A Quick Way to Identify Common Insect Orders

Authors: Ryan Hill and Nicole VanderSal, with contributions by Pete Oboyski, Joe Spagna, and Jen Skene

Introduction: This Powerpoint presentation is used as part of a lesson on how to quickly identify some common insect orders using "spot ID" characters. The spot ID characters are meant to be easy and illustrate the obvious things to look for that separate the common insect orders that students might encounter during field trips, around their campus, or that they may already have experience with. When we've used this presentation in classroom lessons, we have the students fill out a worksheet (Word document).

Lesson protocol:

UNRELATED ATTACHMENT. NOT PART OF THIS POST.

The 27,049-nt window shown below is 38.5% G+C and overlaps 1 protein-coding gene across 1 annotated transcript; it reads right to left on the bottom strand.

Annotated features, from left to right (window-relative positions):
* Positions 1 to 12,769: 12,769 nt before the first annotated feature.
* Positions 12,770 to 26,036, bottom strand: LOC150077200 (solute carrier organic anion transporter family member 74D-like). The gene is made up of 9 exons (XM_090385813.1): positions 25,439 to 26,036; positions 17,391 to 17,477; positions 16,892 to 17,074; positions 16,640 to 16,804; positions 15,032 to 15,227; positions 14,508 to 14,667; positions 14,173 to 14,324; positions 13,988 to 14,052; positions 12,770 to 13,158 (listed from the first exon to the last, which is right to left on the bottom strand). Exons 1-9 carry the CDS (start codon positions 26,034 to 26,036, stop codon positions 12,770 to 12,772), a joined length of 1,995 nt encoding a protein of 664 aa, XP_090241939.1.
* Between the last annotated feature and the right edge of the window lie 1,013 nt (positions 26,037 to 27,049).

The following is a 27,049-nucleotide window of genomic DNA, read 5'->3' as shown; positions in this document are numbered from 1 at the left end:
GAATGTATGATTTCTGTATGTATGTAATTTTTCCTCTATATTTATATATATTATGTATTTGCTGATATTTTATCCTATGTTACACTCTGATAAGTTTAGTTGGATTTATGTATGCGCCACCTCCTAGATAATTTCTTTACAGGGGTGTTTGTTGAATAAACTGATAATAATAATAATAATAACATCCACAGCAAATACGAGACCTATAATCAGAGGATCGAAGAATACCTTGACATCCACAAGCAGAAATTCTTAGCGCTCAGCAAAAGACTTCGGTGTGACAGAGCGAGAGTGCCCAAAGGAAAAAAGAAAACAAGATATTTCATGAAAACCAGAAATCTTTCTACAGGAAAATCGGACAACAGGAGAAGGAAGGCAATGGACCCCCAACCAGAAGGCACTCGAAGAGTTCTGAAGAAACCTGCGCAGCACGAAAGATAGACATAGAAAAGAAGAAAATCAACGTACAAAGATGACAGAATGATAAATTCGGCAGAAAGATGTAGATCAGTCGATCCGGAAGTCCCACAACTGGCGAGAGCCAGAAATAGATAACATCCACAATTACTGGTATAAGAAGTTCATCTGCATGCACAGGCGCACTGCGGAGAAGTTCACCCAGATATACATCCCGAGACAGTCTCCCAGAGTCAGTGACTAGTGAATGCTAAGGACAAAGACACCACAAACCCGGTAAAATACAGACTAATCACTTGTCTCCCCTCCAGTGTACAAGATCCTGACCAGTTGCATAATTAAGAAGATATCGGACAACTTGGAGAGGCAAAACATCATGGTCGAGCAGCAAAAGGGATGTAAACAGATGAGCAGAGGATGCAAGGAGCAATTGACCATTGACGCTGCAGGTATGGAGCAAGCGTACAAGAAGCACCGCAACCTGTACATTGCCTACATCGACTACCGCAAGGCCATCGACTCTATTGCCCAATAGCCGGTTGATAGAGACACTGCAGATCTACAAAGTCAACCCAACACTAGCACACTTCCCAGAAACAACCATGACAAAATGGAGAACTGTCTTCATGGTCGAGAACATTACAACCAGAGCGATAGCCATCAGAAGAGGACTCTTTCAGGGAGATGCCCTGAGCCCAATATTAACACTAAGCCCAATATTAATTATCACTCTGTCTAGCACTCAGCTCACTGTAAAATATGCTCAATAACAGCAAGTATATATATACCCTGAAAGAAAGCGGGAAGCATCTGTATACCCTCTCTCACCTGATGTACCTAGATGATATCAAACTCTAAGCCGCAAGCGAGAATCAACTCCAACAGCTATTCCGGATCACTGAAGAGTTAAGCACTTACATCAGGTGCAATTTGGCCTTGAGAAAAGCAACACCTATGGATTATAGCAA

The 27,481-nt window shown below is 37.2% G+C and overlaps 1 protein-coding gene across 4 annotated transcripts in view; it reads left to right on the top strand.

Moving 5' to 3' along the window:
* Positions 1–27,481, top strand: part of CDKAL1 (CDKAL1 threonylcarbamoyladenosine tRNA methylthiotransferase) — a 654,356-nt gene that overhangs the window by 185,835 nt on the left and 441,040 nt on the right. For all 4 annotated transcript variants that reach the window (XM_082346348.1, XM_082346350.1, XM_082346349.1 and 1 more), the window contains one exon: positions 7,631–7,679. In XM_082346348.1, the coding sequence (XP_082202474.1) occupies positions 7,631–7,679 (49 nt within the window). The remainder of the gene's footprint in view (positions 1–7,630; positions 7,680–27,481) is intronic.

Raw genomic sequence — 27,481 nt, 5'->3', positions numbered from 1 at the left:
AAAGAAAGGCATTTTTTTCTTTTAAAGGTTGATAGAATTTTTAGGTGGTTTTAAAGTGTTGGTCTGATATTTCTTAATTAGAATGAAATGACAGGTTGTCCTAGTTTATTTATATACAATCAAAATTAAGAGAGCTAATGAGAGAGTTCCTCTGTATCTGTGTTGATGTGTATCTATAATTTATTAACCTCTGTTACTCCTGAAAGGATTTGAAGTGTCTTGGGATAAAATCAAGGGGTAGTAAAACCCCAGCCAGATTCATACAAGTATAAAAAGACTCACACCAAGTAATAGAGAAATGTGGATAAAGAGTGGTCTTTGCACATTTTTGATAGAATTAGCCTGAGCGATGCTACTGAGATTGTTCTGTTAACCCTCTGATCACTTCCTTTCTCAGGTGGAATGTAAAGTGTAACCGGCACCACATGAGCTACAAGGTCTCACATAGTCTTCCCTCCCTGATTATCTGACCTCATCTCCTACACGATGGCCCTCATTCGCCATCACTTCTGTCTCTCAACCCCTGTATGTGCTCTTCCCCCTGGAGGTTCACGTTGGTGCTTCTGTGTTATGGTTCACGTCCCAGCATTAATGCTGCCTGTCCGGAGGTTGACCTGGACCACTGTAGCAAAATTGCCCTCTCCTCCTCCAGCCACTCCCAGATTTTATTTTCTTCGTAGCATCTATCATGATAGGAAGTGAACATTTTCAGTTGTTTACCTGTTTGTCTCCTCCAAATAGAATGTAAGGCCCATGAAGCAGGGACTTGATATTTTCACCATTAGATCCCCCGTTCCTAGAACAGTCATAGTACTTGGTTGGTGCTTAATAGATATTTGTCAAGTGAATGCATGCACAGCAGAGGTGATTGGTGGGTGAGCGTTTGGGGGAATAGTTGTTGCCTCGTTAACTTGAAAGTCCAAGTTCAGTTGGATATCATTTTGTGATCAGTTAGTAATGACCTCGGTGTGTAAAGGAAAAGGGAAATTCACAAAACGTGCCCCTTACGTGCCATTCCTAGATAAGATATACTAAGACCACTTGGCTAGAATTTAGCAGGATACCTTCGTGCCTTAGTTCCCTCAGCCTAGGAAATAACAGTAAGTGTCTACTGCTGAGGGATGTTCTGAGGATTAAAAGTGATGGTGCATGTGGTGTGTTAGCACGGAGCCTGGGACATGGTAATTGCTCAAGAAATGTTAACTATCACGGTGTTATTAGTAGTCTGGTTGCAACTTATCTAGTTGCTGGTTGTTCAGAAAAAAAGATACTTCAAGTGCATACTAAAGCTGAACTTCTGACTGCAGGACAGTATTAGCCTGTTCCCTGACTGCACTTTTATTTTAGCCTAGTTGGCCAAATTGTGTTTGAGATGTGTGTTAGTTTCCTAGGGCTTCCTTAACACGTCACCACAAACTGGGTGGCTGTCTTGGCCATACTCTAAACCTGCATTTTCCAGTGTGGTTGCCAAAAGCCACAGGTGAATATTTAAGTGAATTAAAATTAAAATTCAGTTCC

1. Students listen to the teacher tell the scientific name of the insect order, explaining what the root means. They write the name down in the spaces provided on the worksheet.

  2. Students look at the pictures on the screen for each order and make an observation about the morphology of the insects they see. This can be led by the teacher so the students focus on morphology likely to be unique.

  3. Students write down the spot ID character identified and compare that with what they observed. Did they match up?

  4. Because we have had access to several boxes of pinned insects, we ask the students to find specimens of a certain order after they learn the spot ID characters. We put numbered tags on the insects and ask the students to write down the number of the specimen(s) they think belong to each order. This allows for instant application of the newly acquired knowledge, as well as review. If a pinned insect collection is not available to the class, a good idea would be to collect and curate your own and use this to help the students learn to identify insects. Both the Powerpoint presentation and worksheet can, and should, be modified to suit individual needs.

 
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